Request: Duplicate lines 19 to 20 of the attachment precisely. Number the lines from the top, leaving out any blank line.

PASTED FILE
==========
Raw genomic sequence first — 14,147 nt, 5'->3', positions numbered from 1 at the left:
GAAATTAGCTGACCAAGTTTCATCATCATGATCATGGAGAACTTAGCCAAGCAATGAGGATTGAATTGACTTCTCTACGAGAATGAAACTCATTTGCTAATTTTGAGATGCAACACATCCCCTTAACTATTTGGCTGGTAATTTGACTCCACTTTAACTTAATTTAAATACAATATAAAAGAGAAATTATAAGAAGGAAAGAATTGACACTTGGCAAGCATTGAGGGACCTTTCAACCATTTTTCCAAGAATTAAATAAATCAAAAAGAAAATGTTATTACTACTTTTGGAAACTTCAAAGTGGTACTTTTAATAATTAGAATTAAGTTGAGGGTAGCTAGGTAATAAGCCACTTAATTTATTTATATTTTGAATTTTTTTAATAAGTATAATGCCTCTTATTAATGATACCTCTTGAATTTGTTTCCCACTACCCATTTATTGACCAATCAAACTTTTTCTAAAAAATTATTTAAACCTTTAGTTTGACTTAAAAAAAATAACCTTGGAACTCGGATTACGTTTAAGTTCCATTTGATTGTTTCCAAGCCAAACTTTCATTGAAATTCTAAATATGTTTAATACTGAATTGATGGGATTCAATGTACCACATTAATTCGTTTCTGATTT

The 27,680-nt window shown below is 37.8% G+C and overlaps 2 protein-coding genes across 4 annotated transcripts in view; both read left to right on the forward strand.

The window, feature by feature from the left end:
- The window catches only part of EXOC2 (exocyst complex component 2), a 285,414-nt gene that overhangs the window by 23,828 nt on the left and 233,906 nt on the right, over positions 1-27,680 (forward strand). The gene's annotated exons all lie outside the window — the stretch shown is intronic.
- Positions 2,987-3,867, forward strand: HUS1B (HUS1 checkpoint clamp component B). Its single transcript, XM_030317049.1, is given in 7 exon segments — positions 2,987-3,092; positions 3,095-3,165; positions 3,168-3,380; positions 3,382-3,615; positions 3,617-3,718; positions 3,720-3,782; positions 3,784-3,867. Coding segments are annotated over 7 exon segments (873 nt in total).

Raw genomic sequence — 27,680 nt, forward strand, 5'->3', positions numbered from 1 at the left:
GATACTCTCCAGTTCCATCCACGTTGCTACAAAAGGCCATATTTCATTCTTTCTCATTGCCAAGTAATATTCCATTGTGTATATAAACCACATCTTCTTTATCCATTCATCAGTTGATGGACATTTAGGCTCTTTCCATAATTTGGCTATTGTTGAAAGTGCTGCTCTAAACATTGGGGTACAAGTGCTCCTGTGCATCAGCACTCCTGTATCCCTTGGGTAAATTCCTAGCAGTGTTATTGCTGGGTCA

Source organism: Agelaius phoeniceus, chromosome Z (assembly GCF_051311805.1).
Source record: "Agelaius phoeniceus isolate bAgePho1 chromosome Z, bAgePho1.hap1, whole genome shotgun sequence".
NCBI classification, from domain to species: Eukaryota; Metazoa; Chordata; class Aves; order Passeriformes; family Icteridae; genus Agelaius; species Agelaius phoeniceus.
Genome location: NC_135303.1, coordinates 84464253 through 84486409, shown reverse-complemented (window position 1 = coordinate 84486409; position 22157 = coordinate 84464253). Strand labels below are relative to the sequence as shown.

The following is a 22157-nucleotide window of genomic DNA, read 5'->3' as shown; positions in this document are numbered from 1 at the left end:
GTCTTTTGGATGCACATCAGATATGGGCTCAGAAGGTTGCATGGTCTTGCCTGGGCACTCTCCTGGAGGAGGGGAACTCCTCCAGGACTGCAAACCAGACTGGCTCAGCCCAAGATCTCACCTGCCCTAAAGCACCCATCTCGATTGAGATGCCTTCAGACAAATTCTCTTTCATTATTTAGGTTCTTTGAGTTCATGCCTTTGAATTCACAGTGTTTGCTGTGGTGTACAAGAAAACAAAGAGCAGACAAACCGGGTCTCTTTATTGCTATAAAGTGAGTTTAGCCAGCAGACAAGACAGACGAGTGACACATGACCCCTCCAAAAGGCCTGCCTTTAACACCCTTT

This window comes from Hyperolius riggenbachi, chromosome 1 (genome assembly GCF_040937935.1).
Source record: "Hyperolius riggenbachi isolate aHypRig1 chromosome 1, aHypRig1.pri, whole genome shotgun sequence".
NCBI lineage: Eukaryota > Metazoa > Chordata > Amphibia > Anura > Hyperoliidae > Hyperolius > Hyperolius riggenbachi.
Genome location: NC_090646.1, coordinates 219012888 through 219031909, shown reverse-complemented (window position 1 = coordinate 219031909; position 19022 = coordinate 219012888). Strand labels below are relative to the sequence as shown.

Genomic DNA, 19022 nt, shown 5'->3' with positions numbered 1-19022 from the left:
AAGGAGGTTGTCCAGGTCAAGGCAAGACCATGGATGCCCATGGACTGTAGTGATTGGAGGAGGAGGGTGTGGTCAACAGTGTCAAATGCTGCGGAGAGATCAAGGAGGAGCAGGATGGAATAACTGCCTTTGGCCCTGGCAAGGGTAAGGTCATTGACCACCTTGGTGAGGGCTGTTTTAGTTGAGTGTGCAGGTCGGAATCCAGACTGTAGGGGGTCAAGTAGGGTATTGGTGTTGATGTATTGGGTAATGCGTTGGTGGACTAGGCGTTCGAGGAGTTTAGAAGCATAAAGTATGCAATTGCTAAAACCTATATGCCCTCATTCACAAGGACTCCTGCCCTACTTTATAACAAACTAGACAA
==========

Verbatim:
Genomic DNA, 19022 nt, shown 5'->3' with positions numbered 1-19022 from the left:
AAGGAGGTTGTCCAGGTCAAGGCAAGACCATGGATGCCCATGGACTGTAGTGATTGGAGGAGGAGGGTGTGGTCAACAGTGTCAAATGCTGCGGAGAGATCAAGGAGGAGCAGGATGGAATAACTGCCTTTGGCCCTGGCAAGGGTAAGGTCATTGACCACCTTGGTGAGGGCTGTTTTAGTTGAGTGTGCAGGTCGGAATCCAGACTGTAGGGGGTCAAGTAGGGTATTGGTGTTGATGTATTGGGTAATGCGTTGGTGGACTAGGCGTTCGAGGAGTTTAGAAGCATAAAGTATGCAATTGCTAAAACCTATATGCCCTCATTCACAAGGACTCCTGCCCTACTTTATAACAAACTAGACAA